Spring-based applications are automatically instrumented for monitoring and management. Hyperic then monitors internal operations and presents the data as a set of dashboards, consoles, and reports. On the face of it the merger makes business sense too. Johnson told me owning an open source business is nothing different from anything else: “Pre-revenue requires hand waving. Hyperic had million dollar revenue streams and a definable growth rate.”
Johnson said SpringSource aims to achieve $1 Billion in sales and make its IPO in 18 months. That would certainly make SpringSource’s venture capitalists (Benchmark and Excel) happy. Soltero gave some details on the upcoming product roadmap for the combined companies. Cloud management announcements are coming down the track. They are getting rid of JBoss and will do new development based on Spring. Hyperic Sigar low level parts are going into other parts of Spring. SpringSource’s reach into management may extend beyond Java enterprise applications. Johnson told me SpringSource contributes to the Apache group httpd server.
Johnson told me the black box nature of PHP and Ruby on Rails improves developer productivity but lacks the visibility into the internals to make it manageable. Java has JMX, .NET has Perflib and CLR application management. Java and .NET have a centralized management model that you can plug into, including performance counters, service and statement management. Johnson said, “With SpringSource we can make JMX and related capabilities leveraged past the ISVs.”
Entertainment, Mobility, Software Combined
Java is the front-end and middleware in BlueRay video disc players. Demonstrations of JavaFX technology showed very good integration between the user experience and the media delivered on the disc. The BlueRay experience is headed towards what we experience on the desktop: multiple applications open at the same time, alerts, windows, and what looks like a file system.
“Entertainment and software are combined forever now,” said Don Eklund, Executive VP at
Sony Pictures, Home Entertainment. Don said that Sun is offering a development kit for the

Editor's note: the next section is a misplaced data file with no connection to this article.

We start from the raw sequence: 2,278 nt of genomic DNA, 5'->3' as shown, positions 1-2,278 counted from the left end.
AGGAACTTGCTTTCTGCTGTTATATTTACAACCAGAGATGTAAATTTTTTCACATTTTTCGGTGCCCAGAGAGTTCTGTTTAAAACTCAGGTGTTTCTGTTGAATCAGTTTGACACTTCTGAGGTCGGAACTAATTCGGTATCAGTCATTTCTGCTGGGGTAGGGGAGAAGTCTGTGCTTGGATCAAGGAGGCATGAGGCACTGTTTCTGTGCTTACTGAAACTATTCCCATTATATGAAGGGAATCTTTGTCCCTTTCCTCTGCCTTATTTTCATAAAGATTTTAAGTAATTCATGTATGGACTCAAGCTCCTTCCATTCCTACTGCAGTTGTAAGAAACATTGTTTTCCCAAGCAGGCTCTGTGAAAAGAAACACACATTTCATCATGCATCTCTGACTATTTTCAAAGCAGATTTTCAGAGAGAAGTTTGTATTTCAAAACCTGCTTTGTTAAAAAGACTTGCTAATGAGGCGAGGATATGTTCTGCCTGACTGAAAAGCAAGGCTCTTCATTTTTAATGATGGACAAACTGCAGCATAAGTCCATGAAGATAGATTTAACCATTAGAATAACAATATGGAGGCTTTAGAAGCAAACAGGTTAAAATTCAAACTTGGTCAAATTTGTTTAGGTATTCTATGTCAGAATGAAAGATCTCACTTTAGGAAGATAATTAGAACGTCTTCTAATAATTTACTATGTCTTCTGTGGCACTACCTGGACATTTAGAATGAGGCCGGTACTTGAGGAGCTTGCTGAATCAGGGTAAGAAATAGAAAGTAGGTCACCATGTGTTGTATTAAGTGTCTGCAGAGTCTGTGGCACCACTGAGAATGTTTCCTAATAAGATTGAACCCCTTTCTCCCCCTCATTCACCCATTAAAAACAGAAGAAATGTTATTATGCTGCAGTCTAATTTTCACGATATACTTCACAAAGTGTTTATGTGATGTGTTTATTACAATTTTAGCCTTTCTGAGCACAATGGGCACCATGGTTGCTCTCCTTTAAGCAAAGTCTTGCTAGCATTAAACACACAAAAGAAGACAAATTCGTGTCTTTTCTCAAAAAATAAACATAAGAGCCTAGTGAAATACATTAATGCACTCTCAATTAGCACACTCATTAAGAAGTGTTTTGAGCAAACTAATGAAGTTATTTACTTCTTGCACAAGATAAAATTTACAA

BlueRay platform. Sony Ericsson showed what this means practically. For example, they showed a PlayStation 3 with a Sony Ericsson mobile phone connected over Wifi or 3G. The PlayStation screen appears on the phone, the phone controls the PlayStation, and you see video, games, and controls in
the phone. Nice!
Sony Ericsson also announced new sensors in their upcoming phones. For example, a step sensor to show the number of steps you took while walking with the phone. They said to expect a step counter API, video motion detector API, and an API to do things with the standby screen on their phones. The applications for mobile devices will change as the bandwidth to these devices increases. Lowell McAdam, CEO at Verizon told delegates that LTE technology gives 10 Mbits to the phone. McAdam said Verizon would release a common runtime environment for Verizon’s supported smartphones on July 7, 2009.
While the trend is to deliver desktop operating environments and network bandwidth to the mobile handsets, the mobile phone operators are still acting like fortresses. You need their approval to play in their castle. What drives this behavior is beyond me. In explaining why it took so long to deliver a robust application development platform, McAdam said, “We were overly protective of our brands. We needed double-opt-in and parental controls.” Is there some worldwide set of laws that tells mobile phone operators what applications are legal? Or is it just part of their DNA? The mobile operators at JavaOne announced app stores as a way to come into their castle to play, but they start with an archaic set of rules.